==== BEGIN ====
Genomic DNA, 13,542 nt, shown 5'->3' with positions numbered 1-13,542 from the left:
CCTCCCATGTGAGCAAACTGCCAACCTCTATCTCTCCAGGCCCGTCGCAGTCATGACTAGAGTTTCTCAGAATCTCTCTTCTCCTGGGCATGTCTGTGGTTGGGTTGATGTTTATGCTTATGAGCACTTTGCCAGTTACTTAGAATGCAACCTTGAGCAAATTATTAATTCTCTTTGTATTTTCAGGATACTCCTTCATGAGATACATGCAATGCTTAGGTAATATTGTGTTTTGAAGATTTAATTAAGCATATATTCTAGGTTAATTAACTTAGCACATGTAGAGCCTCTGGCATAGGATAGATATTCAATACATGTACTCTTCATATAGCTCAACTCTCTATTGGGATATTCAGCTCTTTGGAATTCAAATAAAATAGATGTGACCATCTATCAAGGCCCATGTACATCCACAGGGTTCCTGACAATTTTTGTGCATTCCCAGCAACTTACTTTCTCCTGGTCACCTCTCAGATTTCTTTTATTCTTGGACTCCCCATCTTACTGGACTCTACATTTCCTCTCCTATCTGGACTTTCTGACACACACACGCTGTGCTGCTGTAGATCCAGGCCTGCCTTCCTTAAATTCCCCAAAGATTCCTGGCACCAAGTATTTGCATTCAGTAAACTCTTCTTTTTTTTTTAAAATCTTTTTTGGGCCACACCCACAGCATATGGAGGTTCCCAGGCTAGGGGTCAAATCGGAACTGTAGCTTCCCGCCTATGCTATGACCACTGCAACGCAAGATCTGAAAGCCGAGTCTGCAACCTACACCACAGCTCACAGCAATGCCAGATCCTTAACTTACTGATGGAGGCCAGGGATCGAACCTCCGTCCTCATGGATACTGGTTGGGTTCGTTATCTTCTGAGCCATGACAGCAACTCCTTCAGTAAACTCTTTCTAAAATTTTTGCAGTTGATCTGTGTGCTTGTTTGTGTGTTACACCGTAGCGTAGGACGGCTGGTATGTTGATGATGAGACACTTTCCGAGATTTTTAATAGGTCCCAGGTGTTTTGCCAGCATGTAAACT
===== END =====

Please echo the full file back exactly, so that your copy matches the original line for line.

Genomic DNA, 13,542 nt, shown 5'->3' with positions numbered 1-13,542 from the left:
CCTCCCATGTGAGCAAACTGCCAACCTCTATCTCTCCAGGCCCGTCGCAGTCATGACTAGAGTTTCTCAGAATCTCTCTTCTCCTGGGCATGTCTGTGGTTGGGTTGATGTTTATGCTTATGAGCACTTTGCCAGTTACTTAGAATGCAACCTTGAGCAAATTATTAATTCTCTTTGTATTTTCAGGATACTCCTTCATGAGATACATGCAATGCTTAGGTAATATTGTGTTTTGAAGATTTAATTAAGCATATATTCTAGGTTAATTAACTTAGCACATGTAGAGCCTCTGGCATAGGATAGATATTCAATACATGTACTCTTCATATAGCTCAACTCTCTATTGGGATATTCAGCTCTTTGGAATTCAAATAAAATAGATGTGACCATCTATCAAGGCCCATGTACATCCACAGGGTTCCTGACAATTTTTGTGCATTCCCAGCAACTTACTTTCTCCTGGTCACCTCTCAGATTTCTTTTATTCTTGGACTCCCCATCTTACTGGACTCTACATTTCCTCTCCTATCTGGACTTTCTGACACACACACGCTGTGCTGCTGTAGATCCAGGCCTGCCTTCCTTAAATTCCCCAAAGATTCCTGGCACCAAGTATTTGCATTCAGTAAACTCTTCTTTTTTTTTTAAAATCTTTTTTGGGCCACACCCACAGCATATGGAGGTTCCCAGGCTAGGGGTCAAATCGGAACTGTAGCTTCCCGCCTATGCTATGACCACTGCAACGCAAGATCTGAAAGCCGAGTCTGCAACCTACACCACAGCTCACAGCAATGCCAGATCCTTAACTTACTGATGGAGGCCAGGGATCGAACCTCCGTCCTCATGGATACTGGTTGGGTTCGTTATCTTCTGAGCCATGACAGCAACTCCTTCAGTAAACTCTTTCTAAAATTTTTGCAGTTGATCTGTGTGCTTGTTTGTGTGTTACACCGTAGCGTAGGACGGCTGGTATGTTGATGATGAGACACTTTCCGAGATTTTTAATAGGTCCCAGGTGTTTTGCCAGCATGTAAACT